Peter St. Onge

Thank you for protecting our potties!

An opponent of Charlotte’s non-discrimination ordinance at Monday’s Charlotte City Council meeting.
An opponent of Charlotte’s non-discrimination ordinance at Monday’s Charlotte City Council meeting.

To the Republicans in the N.C. House:

We’re sorry.

We underestimated you.

For years, we’ve said that you don’t care much about protecting the people in your state, at least not unless our name ends in “Inc.” But this week, when a public safety crisis arose, you flew into action so fast we found ourselves looking for your capes.

It happened soon after the Charlotte City Council passed an ordinance Monday night that expanded non-discrimination protections to members of the LGBT community. That new ordinance included a provision that would allow transgender people to choose the restrooms they use based on the gender with which they identify.

But there you were, ready to make a stand at the bathroom door. House Speaker Tim Moore quickly promised “legislative intervention,” and by Thursday, he and other lawmakers were well into discussions about holding a special session pronto to stop cities from messing with our potties.

That special session wouldn’t come cheap of course. Estimates have it at about $42,000 a day, but as Moore says: “We cannot put a price tag on the safety of women and children.”

You can, however, put a stopwatch on it. The N.C. House could wait to tackle the issue on April 25, when the next short session begins, but that would be more than three weeks after Charlotte’s new ordinance takes effect April 1. Who knows how many predators might prowl the women’s rooms of Charlotte in those 25-plus days? Who knows how much molestation might occur?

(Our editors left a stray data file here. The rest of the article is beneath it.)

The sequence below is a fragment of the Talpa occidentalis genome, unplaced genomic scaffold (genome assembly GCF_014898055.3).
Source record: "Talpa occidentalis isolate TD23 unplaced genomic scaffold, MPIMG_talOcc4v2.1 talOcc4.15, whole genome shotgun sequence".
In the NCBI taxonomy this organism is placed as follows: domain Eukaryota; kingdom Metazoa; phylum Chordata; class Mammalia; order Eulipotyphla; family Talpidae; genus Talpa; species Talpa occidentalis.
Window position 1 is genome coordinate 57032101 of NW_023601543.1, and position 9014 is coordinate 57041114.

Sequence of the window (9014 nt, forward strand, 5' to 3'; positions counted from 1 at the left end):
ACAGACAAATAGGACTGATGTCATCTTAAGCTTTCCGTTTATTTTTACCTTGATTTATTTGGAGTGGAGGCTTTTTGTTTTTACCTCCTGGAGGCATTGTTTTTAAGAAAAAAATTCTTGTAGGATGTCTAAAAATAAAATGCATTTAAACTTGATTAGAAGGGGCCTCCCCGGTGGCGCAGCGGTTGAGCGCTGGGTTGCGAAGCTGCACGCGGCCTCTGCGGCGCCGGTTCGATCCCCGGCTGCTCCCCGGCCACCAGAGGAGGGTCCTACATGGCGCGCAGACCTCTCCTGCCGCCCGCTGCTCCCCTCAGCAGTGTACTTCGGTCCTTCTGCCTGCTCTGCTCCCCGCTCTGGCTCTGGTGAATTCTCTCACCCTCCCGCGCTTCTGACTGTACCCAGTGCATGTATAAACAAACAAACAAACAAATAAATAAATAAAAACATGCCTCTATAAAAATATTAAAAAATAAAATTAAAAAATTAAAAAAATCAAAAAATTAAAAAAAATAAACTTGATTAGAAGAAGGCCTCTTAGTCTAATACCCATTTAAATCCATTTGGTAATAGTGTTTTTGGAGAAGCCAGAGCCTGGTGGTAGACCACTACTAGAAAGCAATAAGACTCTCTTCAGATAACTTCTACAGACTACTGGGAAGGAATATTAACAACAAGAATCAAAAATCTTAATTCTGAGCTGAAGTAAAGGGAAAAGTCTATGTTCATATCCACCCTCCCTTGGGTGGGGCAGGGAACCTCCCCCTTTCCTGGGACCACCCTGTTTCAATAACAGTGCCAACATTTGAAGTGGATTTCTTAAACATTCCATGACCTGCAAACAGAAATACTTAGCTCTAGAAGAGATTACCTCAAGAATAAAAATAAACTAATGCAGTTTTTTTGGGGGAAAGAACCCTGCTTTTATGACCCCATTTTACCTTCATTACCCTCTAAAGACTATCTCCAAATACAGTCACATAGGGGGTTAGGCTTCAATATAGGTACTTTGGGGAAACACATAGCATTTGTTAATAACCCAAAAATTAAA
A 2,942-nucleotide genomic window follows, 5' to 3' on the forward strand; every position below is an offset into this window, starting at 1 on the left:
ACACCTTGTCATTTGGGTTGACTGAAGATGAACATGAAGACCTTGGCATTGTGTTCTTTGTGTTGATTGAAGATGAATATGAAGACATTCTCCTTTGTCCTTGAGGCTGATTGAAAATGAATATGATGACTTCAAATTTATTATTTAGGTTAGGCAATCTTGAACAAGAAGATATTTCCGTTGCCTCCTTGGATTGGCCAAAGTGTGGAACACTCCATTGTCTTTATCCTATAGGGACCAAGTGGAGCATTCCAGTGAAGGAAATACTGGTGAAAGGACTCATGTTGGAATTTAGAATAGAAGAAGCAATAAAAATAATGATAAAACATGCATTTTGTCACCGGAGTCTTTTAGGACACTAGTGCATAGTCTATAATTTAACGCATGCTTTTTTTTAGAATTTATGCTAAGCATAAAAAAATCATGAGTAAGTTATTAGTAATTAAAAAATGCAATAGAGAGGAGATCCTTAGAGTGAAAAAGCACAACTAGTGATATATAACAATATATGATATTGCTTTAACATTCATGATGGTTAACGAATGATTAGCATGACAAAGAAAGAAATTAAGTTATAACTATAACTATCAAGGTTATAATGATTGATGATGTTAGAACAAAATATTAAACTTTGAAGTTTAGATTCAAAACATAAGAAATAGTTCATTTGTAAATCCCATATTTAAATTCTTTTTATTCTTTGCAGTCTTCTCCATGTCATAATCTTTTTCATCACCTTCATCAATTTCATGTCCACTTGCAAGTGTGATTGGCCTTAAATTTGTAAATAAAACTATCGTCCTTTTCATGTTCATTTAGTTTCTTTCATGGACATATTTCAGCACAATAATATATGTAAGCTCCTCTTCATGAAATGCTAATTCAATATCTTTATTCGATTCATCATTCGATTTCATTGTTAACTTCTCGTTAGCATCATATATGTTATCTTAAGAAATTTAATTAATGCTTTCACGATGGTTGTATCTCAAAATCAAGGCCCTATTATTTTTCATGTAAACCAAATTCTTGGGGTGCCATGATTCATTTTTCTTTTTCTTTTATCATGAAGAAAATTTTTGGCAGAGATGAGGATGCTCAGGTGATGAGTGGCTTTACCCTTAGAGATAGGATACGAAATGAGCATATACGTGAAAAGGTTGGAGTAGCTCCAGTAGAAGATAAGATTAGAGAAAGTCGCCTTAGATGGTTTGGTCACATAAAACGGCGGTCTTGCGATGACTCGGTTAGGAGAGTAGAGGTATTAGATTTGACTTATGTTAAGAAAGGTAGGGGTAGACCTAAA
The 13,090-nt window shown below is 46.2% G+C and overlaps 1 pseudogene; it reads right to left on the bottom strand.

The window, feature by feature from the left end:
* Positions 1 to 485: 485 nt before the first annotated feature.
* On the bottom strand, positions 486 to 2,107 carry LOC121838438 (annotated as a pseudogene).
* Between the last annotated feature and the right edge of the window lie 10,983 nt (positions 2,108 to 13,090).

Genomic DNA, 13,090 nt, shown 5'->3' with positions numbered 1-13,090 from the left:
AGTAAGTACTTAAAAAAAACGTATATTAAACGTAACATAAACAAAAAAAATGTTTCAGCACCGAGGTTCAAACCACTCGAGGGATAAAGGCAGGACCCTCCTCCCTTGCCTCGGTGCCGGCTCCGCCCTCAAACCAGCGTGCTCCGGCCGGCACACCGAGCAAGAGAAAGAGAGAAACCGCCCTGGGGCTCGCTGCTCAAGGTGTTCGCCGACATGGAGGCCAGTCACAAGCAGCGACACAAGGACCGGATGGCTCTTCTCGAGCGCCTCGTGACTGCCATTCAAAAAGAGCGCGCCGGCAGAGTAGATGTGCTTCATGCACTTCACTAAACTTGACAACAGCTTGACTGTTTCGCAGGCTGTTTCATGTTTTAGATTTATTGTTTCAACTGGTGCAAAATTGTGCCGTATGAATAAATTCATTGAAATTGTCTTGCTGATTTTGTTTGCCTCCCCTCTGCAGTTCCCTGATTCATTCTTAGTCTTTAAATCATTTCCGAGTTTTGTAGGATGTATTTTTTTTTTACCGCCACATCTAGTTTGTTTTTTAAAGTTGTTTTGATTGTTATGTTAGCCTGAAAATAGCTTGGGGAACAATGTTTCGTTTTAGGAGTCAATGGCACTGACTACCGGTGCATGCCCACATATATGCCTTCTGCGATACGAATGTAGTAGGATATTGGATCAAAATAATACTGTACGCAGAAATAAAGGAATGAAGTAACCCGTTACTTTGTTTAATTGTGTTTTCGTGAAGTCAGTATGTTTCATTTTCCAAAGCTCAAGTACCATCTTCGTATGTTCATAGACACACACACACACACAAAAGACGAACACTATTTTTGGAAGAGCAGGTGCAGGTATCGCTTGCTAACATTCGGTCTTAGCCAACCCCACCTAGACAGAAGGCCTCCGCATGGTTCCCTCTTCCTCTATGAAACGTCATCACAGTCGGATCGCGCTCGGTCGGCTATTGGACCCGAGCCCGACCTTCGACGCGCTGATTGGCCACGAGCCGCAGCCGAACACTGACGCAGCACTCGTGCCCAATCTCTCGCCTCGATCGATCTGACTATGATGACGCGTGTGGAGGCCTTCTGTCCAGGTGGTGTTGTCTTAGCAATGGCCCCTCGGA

Actually, we have a pretty good hint. In the 200 or so U.S. cities that have passed ordinances like Charlotte, there have been zero such incidents reported.

The reason for that is transgender people aren’t interested in your wives and daughters. Also, a predator cannot simply claim he identifies as a woman and expose himself in a bathroom scot-free, as some claim. In fact, if a straight guy walks into a women’s room and management wants him out, it’s trespassing, same as it always was. There’s nothing in the new ordinance that allows it, city attorney Bob Hagemann says.

That’s what happened, by the way, in a Seattle incident that ordinance opponents have pointed to a lot in the past week. There, a man walked into a women’s locker room, took off his shirt, and said it was legal. But it turns out he wasn’t a trangender person. He was apparently protesting Washington state’s non-discrimination law. And by being there in that locker room against management’s wishes, he was breaking the law.

So unless you count a guy that wanted to protect women by spooking them, that brings us back to zero reported bathroom issues. And zero is less than some of the other things you can protect us from (since you’re in the mood and all).

Like, for example, fracking. Unlike bathrooms, enough legitimate alarms have been sounded in other states that you might want to consider hitting the pause button here instead of putting our groundwater in jeopardy.

Or, if it’s families you want to save from harm, you could help shield them from financial disaster by easing up on some of the harshest unemployment rules in the country.

Or, if you’re thinking about the children, how about protecting their future by opening the state’s wallet a little more and paying the people who lead their classrooms?

You don’t even need to have a special session for those things. We can wait until April. Because while we know you want to protect us from the threats that don’t exist, we kind of wish you’d think about the ones that do.

Peter: @saintorange; pstonge@charlotteobserver